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Practical tips for using #ebhr in the workplace.

Mark

| 138 Posts

Chartered Member

28 Jun, 2017 08:53

When I first started exploring evidence-based management and HR, I wondered what simple steps I could take to slowly introduce myself to the concept.

I had concerns and reservations mainly because I didn't feel I knew enough about #ebhr to apply it correctly. But the truth is, #ebhr is simply a way of making better decisions. Once I grasped that concept, I realised that two factors were important in how I could use this as a practice. Firstly, I challenged myself into not accelerating the problem definition stage. By this I mean, it's not uncommon for all functions in business to make an assumption that they know what the problem is as if its basic and intuitive which it often, but not always, is. There are too many disciplinary cases and so there has to be a cultural issue or my learning solutions aren't sustainable so they must be the wrong solutions, right? Actually, as with anything, the more time you spend really focusing in on what the problem really is that you are trying to address, the more chance you have of finding the right solution. So I challenged my assumptions at an early stage and really paid this part of the process its dues.

Secondly, I realised that once I knew what the problem really was, I could ask myself what the best available evidence tells me might or might not work to address the issue. As others in the world of #ebm have said 'evidence is not answers' but it can certainly help challenge thinking and steer clear of certain areas. Sometimes there will be scientific evidence to support a solution, other times there won't be, but lots of experiential and organisational evidence might be available. That's fine, we can only use the best available evidence.

I've implemented #ebhr project gate-reviews which are stages in major projects when I stop and reflect by asking myself 'have I defined the problem well enough' and 'have I identified the best available evidence to help solve this issue'. I've also recognised that as projects are not static, so many factors mean project plans are continuously changing, so too could be the definition of the problem which will have a knock on effect into what evidence is available that I've tried to obtain, so #ebhr gate reviews periodically can only help.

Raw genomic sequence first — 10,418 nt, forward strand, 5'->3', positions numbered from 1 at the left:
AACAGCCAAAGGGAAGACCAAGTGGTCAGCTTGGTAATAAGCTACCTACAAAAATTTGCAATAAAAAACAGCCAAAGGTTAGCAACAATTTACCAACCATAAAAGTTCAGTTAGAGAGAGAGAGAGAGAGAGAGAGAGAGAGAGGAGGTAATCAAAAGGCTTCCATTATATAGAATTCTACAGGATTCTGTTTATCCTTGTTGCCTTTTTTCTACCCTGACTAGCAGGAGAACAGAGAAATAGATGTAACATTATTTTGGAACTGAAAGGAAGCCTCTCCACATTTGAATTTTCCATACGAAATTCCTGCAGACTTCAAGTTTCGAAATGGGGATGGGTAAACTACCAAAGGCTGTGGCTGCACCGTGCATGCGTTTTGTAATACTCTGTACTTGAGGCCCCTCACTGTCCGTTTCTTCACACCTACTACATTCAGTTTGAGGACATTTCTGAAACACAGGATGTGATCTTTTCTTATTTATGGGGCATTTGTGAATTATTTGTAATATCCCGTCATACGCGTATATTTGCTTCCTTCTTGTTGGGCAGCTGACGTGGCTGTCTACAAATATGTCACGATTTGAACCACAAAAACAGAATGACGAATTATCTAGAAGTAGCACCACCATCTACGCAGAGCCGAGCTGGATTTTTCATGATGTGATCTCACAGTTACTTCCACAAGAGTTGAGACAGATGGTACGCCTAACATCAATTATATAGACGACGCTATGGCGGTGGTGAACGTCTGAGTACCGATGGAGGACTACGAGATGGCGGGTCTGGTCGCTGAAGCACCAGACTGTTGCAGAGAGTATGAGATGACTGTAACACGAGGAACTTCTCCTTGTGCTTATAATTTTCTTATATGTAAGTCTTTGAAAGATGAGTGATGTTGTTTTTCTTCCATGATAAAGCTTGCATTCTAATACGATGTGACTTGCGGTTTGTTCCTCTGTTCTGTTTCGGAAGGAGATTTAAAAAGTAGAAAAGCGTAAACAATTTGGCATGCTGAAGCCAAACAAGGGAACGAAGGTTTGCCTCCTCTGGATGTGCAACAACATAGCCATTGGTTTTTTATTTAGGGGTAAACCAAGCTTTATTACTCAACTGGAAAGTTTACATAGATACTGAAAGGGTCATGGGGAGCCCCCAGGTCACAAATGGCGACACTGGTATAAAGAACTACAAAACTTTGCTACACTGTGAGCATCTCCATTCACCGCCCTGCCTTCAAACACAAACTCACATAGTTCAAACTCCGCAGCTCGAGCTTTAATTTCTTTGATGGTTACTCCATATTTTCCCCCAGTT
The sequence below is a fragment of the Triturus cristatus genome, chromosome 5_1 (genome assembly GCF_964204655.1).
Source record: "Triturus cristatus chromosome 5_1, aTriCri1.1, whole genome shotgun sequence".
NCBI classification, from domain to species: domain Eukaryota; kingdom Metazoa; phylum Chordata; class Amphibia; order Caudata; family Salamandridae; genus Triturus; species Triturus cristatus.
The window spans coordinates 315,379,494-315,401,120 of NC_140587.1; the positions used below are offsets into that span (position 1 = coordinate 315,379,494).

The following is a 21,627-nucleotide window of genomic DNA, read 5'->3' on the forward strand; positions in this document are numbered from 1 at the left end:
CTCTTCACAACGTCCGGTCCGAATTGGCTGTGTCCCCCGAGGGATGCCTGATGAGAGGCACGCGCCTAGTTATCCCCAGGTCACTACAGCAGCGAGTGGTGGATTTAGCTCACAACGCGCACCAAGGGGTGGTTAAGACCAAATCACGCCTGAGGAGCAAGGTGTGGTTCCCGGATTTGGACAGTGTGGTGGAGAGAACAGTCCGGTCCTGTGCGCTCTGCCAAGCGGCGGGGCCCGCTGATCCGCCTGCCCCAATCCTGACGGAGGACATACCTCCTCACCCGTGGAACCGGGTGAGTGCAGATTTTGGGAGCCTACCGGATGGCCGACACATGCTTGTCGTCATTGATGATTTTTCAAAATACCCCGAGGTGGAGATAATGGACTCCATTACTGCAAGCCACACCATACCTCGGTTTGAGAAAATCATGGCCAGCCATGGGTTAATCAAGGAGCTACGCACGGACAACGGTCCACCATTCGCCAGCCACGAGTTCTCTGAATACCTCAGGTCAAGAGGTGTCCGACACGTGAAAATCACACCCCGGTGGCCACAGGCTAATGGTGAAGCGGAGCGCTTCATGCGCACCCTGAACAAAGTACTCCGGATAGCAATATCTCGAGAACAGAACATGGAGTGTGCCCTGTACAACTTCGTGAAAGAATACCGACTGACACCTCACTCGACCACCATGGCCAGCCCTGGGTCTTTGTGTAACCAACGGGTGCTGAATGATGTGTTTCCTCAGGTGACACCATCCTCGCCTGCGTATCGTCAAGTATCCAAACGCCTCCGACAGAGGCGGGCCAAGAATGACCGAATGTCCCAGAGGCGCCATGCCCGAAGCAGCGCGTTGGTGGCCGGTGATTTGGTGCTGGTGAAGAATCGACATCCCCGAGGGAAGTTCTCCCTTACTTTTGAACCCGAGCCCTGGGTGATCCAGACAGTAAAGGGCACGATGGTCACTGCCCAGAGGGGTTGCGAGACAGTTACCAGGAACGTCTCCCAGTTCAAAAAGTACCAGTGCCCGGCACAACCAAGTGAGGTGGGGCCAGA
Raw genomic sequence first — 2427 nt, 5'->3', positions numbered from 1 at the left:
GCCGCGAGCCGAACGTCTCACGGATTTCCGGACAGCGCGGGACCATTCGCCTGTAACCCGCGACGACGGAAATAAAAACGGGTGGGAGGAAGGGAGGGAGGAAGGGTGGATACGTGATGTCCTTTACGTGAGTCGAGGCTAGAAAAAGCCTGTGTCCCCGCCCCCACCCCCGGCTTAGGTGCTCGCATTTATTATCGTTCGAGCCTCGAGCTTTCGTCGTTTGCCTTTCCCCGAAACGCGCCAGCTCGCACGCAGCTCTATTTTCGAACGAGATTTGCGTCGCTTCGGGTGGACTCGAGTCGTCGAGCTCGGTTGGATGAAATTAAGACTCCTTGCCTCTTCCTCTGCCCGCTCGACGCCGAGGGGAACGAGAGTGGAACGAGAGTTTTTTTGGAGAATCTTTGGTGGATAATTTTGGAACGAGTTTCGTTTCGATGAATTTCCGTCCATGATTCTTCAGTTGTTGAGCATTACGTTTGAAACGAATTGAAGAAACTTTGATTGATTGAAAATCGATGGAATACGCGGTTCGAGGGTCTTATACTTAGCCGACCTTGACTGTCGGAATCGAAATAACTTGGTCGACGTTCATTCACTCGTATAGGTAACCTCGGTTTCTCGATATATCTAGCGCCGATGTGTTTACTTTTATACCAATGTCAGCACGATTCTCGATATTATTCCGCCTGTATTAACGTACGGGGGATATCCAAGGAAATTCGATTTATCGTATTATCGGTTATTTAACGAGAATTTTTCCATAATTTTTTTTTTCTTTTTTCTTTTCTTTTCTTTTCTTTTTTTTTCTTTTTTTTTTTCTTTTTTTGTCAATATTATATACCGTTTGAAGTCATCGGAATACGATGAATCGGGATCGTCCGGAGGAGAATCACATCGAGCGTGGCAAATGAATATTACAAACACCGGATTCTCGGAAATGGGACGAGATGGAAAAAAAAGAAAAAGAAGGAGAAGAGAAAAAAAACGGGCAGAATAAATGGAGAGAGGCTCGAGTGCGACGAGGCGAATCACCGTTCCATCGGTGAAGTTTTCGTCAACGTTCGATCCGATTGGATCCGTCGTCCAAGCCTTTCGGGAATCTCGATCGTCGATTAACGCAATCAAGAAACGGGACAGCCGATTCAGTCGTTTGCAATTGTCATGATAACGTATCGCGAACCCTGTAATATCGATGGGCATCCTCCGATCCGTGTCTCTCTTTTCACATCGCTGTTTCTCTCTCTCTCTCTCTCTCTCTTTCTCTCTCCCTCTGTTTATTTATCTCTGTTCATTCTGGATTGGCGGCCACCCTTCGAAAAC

I'm interested to know, how could you implement #ebhr into your working practices? It would be great to see examples of how #ebhr is or could be implemented in the workplace.

  • I agree. I think that the first step in evidence-based practice can be the hardest: getting your orientation right. We need to properly exercise critical thinking and form robust questions that can be clearly tested against the best available evidence. This means being both anti-fad and non-reactionary; in essence, being willing to face uncomfortable truths. But it's so easy to take for granted that we know what the problem is.

    Project gate-reviews sound interesting, Mark. Can you share an example of how you sued this to good effect?

  • Mark

    | 138 Posts

    Chartered Member

    3 Jul, 2017 12:10

    In reply to Jonny Gifford:

    Hi Jonny,
    Happy to work through a brief example;-

    In a previous org we started a project to investigate issues around turnover, safety performance, profitability, and production issues in an engineering environment which was essentially too broad a collection of issues to consider as one - although the overall performance was considered a result of these smaller issues.